1) Financial risk from physical climate change impacts – Physical impacts such as those caused by extreme weather events could adversely impact the economic value of a range of asset classes (e.g. property, agriculture, infrastructure).
2) Financial risk from the transition to a low carbon economy – Policy and market changes resulting from the transition to a low carbon economy may influence the extent of stranded assets (e.g. assets that lose their economic value prior to the end of their economic life cycle.
3) Systemic financial risk – Risks from physical impacts and the transition to a low carbon economy could develop into systemic risks to the global economy.
In their report, Share Action and Client Earth also discuss three questions with legal and investment communities:
- Do pension trustees and their advisers view climate change risk as material to their portfolios?
- What barriers prevent climate change risk being taken into account in investment decisions?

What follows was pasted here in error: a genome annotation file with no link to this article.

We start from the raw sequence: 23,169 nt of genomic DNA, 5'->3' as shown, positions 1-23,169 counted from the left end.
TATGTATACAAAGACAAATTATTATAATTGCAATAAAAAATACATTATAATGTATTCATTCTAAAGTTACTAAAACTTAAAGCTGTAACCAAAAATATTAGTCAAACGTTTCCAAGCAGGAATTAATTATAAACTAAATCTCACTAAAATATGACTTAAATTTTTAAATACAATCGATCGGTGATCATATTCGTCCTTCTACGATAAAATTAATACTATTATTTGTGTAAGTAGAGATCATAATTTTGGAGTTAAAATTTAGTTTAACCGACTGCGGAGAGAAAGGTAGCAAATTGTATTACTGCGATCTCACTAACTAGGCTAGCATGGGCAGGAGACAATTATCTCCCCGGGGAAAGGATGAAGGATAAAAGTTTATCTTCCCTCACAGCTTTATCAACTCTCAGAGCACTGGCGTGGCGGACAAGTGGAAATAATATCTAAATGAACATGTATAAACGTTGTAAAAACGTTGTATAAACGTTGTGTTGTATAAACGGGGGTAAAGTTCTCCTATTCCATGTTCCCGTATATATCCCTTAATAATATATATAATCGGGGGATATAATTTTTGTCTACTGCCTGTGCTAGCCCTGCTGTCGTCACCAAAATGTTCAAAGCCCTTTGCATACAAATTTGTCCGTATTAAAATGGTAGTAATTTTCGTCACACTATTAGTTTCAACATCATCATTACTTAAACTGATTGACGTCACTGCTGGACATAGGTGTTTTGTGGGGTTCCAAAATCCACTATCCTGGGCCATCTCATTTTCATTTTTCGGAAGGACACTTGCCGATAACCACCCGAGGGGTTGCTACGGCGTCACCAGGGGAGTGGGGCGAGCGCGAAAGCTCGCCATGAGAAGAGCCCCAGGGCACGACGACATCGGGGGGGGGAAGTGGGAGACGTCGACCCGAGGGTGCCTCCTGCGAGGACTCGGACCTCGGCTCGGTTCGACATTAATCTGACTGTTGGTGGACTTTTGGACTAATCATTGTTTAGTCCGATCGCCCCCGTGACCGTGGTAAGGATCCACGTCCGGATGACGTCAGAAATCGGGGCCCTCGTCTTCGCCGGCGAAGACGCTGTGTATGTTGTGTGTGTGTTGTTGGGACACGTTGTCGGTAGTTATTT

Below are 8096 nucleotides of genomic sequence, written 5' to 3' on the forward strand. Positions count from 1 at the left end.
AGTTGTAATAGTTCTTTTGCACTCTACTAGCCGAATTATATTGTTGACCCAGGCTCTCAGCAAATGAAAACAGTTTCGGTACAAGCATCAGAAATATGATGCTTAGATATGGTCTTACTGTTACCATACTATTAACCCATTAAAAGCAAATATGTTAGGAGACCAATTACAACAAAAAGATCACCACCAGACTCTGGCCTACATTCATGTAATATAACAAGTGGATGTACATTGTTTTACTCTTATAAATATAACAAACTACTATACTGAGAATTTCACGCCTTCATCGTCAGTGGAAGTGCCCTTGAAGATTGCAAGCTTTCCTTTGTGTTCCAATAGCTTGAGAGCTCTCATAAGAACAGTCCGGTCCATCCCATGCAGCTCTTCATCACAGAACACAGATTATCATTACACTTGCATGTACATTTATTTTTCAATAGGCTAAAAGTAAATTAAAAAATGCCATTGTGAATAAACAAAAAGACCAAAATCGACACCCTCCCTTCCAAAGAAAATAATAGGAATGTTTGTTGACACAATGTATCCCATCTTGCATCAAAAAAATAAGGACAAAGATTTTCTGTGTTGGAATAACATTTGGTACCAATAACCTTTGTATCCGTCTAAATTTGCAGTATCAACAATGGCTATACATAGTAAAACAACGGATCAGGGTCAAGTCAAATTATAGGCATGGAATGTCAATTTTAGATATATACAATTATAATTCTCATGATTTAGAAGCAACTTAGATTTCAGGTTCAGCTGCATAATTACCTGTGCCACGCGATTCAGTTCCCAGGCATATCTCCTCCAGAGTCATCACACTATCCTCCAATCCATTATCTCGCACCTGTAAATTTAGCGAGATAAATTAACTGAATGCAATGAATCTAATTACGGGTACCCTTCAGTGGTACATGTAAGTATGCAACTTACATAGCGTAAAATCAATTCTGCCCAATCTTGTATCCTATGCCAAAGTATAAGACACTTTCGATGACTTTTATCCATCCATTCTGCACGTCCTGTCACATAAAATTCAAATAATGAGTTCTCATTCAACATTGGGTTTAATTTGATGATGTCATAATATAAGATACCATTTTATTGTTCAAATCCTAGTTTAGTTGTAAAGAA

- What changes are required in order for climate change risk to be more comprehensively considered in investment decisions?
In terms of advisers viewing climate change risk as material to their portfolios, responses include:
- 53% of respondents saying they did not see climate change as a material financial risk to either their own or their clients’ portfolios
- 31% seeing climate change as a material financial risk
- 16% saying they didn’t know whether climate change was a material financial risk to portfolios
Respondents also reported the following barriers to climate change being taken into account in investment decisions:
- Trustee boards do not view climate change risk as a sufficiently high risk factor (32% of trustees)
- Advisers don’t talk to trustee boards about climate change risk (24%)